When companies began converting existing defined benefit pension plans to cash
balance plans, critics cried "foul." Among other charges, they claimed
companies were making the conversions only to save money. An analysis by Watson
Wyatt Worldwide, which looked at conversions in 1999 and earlier, did indeed
find that companies saved money--1.4 percent on average.
A recent Watson Wyatt update of the earlier study, which looked at 55 large
companies (out of a known universe of about 80) that have converted to cash
balance plans, had a different result. The recently released study showed that
costs actually increased for companies making the conversion, roughly 2.2 percent.
The earlier study showed that companies contributed average pay credits of
5.1 percent of salary toward employees' retirement benefits. The new study
revealed almost no change--5.0 percent--yet costs to the company have
Most of the companies participating in the study took measures to protect workers
from possible adverse effects, the cost of which are included in the 2.2 percent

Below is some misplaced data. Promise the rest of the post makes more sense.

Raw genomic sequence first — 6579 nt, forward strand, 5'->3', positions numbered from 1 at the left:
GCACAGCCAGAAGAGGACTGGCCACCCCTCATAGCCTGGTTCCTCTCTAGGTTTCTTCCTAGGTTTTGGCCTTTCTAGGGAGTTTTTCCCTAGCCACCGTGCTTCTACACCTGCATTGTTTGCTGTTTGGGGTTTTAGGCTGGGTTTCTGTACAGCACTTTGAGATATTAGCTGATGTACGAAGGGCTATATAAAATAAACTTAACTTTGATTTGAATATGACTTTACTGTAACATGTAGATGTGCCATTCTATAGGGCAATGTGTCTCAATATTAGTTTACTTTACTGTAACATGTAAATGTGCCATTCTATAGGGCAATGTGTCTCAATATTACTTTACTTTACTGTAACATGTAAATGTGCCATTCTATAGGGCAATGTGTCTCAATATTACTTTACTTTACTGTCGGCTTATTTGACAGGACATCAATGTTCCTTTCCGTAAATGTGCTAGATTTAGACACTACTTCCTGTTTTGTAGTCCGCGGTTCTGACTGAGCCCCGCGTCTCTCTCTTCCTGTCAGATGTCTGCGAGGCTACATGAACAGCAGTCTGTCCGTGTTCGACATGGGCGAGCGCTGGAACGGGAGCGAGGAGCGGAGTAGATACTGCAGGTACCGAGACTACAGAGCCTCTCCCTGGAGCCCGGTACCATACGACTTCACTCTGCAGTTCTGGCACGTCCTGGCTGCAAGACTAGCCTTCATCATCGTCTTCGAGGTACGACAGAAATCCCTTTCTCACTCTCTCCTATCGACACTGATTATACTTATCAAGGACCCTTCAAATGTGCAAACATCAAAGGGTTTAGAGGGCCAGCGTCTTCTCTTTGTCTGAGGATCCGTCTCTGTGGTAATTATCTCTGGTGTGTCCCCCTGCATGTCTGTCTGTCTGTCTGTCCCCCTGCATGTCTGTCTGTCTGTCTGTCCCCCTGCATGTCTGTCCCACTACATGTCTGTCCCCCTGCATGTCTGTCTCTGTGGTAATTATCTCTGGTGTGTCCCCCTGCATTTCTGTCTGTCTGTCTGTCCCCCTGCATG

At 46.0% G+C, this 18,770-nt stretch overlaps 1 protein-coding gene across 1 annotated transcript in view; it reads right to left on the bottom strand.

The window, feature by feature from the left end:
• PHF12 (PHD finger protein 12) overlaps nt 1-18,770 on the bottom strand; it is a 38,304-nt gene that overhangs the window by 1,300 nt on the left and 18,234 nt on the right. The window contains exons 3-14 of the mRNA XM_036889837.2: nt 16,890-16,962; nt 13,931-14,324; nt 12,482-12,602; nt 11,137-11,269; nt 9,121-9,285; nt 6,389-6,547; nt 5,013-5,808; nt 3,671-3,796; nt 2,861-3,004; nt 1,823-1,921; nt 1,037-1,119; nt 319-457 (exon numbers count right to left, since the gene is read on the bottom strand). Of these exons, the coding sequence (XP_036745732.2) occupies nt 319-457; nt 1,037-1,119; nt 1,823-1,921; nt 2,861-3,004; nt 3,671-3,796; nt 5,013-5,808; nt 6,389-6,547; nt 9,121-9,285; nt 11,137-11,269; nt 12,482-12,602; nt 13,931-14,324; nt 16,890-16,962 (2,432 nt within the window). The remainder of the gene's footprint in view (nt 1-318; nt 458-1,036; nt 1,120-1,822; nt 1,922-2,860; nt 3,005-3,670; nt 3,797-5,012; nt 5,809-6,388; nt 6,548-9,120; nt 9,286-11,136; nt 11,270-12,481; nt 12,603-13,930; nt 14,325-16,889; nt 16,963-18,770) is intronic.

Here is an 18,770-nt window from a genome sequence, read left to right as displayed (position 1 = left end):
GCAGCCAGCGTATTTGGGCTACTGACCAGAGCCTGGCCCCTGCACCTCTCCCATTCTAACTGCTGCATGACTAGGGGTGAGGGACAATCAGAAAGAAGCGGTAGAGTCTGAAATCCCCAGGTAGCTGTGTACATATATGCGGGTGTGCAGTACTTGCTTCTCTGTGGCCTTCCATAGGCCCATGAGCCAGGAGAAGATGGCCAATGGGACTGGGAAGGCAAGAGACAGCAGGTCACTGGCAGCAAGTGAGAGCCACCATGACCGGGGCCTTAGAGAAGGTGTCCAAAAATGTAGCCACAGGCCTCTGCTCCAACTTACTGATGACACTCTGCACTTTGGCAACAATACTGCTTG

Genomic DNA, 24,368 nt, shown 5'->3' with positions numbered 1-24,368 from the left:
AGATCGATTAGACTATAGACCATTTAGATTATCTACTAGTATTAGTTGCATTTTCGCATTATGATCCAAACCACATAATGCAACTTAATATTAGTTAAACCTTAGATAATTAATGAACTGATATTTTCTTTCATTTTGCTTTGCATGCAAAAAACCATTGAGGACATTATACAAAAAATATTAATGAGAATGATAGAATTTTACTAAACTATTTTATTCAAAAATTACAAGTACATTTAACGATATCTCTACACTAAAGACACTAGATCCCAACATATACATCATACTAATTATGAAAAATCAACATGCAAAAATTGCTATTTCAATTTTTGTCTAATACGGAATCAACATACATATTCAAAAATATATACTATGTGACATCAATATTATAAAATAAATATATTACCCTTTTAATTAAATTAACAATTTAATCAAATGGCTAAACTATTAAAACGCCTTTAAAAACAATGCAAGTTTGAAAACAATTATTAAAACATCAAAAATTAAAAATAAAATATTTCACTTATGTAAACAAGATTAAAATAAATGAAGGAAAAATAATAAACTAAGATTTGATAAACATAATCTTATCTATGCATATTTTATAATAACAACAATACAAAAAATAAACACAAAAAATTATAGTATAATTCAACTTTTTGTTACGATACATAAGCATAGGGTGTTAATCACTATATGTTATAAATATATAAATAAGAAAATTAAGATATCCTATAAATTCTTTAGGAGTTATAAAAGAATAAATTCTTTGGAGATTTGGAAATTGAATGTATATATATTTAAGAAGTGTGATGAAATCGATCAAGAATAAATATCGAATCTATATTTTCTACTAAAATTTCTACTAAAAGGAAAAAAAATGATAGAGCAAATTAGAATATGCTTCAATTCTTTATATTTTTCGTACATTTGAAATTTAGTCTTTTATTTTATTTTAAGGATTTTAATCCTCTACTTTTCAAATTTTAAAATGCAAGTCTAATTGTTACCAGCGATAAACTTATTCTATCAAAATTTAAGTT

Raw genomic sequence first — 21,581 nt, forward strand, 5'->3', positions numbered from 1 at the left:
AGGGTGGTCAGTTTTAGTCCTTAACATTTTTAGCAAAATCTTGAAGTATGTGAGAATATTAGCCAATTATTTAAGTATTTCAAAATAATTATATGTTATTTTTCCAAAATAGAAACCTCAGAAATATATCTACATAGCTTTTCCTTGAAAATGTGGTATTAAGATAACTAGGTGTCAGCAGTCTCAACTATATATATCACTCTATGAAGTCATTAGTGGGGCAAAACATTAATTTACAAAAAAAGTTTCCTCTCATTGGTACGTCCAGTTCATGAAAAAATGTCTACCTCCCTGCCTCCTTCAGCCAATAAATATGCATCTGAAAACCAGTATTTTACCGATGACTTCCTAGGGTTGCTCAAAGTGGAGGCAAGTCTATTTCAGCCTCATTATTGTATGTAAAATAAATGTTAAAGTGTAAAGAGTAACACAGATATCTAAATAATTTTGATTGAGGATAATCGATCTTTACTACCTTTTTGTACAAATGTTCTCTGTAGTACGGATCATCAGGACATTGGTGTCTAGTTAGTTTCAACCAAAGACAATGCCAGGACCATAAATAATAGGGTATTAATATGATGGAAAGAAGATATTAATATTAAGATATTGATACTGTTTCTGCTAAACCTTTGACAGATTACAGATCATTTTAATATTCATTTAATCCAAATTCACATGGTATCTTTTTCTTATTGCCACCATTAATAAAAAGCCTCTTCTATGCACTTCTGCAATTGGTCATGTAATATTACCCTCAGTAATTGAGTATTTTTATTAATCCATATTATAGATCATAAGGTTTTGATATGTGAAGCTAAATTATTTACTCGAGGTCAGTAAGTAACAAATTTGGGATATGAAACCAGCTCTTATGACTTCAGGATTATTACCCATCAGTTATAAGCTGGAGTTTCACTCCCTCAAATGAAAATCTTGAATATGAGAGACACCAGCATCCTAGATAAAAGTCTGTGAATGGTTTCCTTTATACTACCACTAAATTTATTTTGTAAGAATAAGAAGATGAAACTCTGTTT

cost increase. Thirty-three percent of employers gave workers the choice of
staying with the old plan or opting for the new. Thirty-one percent grandfathered
workers under the old formula. And 13 percent guaranteed workers the better
of the old or the new formula.
Those measures dispute the idea that cash balance plans adversely affect long-term,
older participants. The U.S. Treasury Department and others have worried that
the conversions would leave such workers with less financial security than they
would have had under a standard pension plan. They argue that additional mandates
would solve the problem. However, Janemarie Mulvey, assistant director of research
at Watson Wyatt and an author of the study, points out the steady decline in
the number of cash balance conversions in the last 5 years. "While opponents
might cheer this trend," she says, "what goes underreported are the
thousands of companies that have simply frozen their defined benefit plans in
recent years. Unduly restricting the hybrid plan option will only cause more
companies to offer a stand-alone defined contribution plan, leaving workers
with none of the security of defined benefit pensions."
Steve Mirante, managing consultant of Watson Wyatt's New Jersey office,
believes employers are taking care of potential problems themselves. "Added
mandates would certainly drive more employers out of the defined benefit system,"